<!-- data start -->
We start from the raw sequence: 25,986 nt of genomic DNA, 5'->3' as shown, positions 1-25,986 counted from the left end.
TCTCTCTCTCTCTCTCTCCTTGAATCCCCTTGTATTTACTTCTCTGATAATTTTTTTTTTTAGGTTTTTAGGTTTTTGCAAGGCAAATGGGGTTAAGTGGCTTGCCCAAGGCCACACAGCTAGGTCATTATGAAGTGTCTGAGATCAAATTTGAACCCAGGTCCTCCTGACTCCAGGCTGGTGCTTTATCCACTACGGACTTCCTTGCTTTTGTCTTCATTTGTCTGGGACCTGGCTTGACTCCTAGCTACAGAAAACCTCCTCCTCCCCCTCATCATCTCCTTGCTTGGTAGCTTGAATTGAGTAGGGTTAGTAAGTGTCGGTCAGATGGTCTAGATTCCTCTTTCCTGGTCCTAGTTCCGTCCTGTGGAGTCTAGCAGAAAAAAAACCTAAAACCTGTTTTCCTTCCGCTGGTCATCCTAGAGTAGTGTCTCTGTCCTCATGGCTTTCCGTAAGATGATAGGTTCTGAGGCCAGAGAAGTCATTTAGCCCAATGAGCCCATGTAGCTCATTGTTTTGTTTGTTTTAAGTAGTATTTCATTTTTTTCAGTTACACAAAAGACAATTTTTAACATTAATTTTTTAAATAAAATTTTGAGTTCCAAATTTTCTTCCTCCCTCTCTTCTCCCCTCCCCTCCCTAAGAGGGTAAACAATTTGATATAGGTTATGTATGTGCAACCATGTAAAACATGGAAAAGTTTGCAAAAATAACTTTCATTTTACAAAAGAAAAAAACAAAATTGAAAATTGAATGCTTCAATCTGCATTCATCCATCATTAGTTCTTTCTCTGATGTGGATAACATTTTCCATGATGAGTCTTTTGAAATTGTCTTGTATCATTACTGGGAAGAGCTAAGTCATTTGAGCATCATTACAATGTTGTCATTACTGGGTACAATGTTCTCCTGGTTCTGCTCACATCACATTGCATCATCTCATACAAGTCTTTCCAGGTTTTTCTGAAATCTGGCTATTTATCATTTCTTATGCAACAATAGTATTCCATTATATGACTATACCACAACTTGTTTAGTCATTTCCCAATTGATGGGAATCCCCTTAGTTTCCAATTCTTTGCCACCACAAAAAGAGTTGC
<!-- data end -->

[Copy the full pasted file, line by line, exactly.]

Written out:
We start from the raw sequence: 25,986 nt of genomic DNA, 5'->3' as shown, positions 1-25,986 counted from the left end.
TCTCTCTCTCTCTCTCTCCTTGAATCCCCTTGTATTTACTTCTCTGATAATTTTTTTTTTTAGGTTTTTAGGTTTTTGCAAGGCAAATGGGGTTAAGTGGCTTGCCCAAGGCCACACAGCTAGGTCATTATGAAGTGTCTGAGATCAAATTTGAACCCAGGTCCTCCTGACTCCAGGCTGGTGCTTTATCCACTACGGACTTCCTTGCTTTTGTCTTCATTTGTCTGGGACCTGGCTTGACTCCTAGCTACAGAAAACCTCCTCCTCCCCCTCATCATCTCCTTGCTTGGTAGCTTGAATTGAGTAGGGTTAGTAAGTGTCGGTCAGATGGTCTAGATTCCTCTTTCCTGGTCCTAGTTCCGTCCTGTGGAGTCTAGCAGAAAAAAAACCTAAAACCTGTTTTCCTTCCGCTGGTCATCCTAGAGTAGTGTCTCTGTCCTCATGGCTTTCCGTAAGATGATAGGTTCTGAGGCCAGAGAAGTCATTTAGCCCAATGAGCCCATGTAGCTCATTGTTTTGTTTGTTTTAAGTAGTATTTCATTTTTTTCAGTTACACAAAAGACAATTTTTAACATTAATTTTTTAAATAAAATTTTGAGTTCCAAATTTTCTTCCTCCCTCTCTTCTCCCCTCCCCTCCCTAAGAGGGTAAACAATTTGATATAGGTTATGTATGTGCAACCATGTAAAACATGGAAAAGTTTGCAAAAATAACTTTCATTTTACAAAAGAAAAAAACAAAATTGAAAATTGAATGCTTCAATCTGCATTCATCCATCATTAGTTCTTTCTCTGATGTGGATAACATTTTCCATGATGAGTCTTTTGAAATTGTCTTGTATCATTACTGGGAAGAGCTAAGTCATTTGAGCATCATTACAATGTTGTCATTACTGGGTACAATGTTCTCCTGGTTCTGCTCACATCACATTGCATCATCTCATACAAGTCTTTCCAGGTTTTTCTGAAATCTGGCTATTTATCATTTCTTATGCAACAATAGTATTCCATTATATGACTATACCACAACTTGTTTAGTCATTTCCCAATTGATGGGAATCCCCTTAGTTTCCAATTCTTTGCCACCACAAAAAGAGTTGC